Posterior Cervical Fusion vs. Cervical Replacement: Which Is Right for You?
Spinal abnormalities can cause cervical disease in one or more discs between the vertebrae. Conditions like arthritis can cause disc damage that results in neck pain from inflammation or muscle spasms. Pressure on cervical nerve roots can be so severe you may experience pain and even numbness. When conservative treatments don’t bring results, it may be time for surgery to remove the disc that is pinching your nerve or pressing on your spinal cord. Once your disc has been removed, your surgeon will have two options to close the space between the adjacent vertebrae.
After the damaged disc is removed, a bone graft will be placed between the vertebrae. Sometimes, the bone graft will be held in place by a plate and screws to ensure that the fusion between the vertebrae heals properly. This is the most common surgery used after a damaged disc is removed. The one drawback of cervical fusion is that it can often result in a slight loss of range of movement in your neck.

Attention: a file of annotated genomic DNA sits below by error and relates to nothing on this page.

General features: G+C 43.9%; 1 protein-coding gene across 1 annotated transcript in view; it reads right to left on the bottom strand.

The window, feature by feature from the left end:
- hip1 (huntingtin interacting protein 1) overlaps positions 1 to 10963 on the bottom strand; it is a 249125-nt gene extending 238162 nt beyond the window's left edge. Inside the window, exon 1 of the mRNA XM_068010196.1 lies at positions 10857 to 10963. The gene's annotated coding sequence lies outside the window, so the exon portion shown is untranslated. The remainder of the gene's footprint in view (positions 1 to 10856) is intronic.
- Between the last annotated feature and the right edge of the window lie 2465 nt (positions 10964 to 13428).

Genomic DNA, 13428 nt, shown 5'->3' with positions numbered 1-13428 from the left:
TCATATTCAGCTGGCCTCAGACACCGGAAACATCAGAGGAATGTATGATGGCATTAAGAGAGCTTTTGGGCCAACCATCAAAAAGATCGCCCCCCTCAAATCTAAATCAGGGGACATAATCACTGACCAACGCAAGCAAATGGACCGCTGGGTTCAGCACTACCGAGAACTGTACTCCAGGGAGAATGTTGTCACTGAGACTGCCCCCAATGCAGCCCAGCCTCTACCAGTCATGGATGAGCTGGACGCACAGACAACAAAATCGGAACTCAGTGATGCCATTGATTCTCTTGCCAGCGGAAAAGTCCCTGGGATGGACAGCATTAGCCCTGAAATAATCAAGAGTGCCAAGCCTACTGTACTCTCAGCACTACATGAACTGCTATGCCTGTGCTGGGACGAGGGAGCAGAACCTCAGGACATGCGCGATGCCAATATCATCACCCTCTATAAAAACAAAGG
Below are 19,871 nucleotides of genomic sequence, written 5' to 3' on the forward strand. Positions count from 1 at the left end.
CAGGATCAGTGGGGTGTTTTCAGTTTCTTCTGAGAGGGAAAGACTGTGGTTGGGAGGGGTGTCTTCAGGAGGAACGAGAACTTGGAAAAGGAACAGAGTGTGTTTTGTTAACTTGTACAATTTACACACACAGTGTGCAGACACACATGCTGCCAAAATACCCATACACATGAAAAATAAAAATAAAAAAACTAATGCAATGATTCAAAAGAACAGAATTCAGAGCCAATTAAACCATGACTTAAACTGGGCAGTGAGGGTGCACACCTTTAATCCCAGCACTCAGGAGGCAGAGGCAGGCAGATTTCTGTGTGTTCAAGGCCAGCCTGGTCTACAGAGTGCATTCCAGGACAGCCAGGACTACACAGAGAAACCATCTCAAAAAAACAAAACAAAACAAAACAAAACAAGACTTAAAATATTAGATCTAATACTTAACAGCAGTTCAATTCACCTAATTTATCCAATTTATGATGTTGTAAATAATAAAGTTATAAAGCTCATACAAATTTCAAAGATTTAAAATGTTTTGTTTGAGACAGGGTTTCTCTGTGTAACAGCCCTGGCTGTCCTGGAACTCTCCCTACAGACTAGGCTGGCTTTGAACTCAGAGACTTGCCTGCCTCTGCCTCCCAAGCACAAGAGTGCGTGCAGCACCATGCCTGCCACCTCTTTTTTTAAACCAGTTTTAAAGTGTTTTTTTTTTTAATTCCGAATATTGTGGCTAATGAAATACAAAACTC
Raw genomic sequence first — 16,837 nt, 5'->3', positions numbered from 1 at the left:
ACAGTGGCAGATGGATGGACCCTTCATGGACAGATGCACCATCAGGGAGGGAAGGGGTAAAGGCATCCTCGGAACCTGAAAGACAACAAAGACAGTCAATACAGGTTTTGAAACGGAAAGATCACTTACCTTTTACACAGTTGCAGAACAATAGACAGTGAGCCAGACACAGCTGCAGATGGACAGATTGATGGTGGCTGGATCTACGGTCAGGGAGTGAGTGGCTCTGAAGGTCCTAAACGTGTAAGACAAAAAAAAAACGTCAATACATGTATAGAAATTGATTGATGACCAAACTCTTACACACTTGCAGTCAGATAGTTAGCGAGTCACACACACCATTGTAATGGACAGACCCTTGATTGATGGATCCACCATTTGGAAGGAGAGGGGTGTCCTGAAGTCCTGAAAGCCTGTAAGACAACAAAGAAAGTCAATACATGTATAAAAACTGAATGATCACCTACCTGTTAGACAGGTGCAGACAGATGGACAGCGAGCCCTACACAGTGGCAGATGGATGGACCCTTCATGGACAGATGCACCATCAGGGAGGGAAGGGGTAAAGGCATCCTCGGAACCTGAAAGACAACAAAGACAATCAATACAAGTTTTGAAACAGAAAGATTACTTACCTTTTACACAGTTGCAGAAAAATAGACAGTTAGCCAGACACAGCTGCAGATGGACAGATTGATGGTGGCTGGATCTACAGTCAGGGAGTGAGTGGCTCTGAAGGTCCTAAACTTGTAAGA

Artificial Cervical Disc Replacement
An artificial cervical disc looks and moves like a natural disc but is made of metal. The artificial disc is placed between the vertebrae to take the place of the disc that was removed. Studies have shown that this newer technique is as effective as cervical fusion at improving neck and arm pain, and also helps you retain a greater range of movement than cervical fusion. In addition, an artificial cervical replacement can help reduce degeneration of the adjacent vertebrae. Furthermore, cervical disc replacement eliminates the need for a bone graft that can cause ongoing pain at the donor site.
If you are suffering from cervical pain and conservative treatments have been ineffective, schedule a consultation with Dr. Perry of the Spine Institute of Nevada. With his extensive experience and training, Dr. Perry, a board-certified surgeon, will use the most advanced techniques to relieve your back pain or neck pain.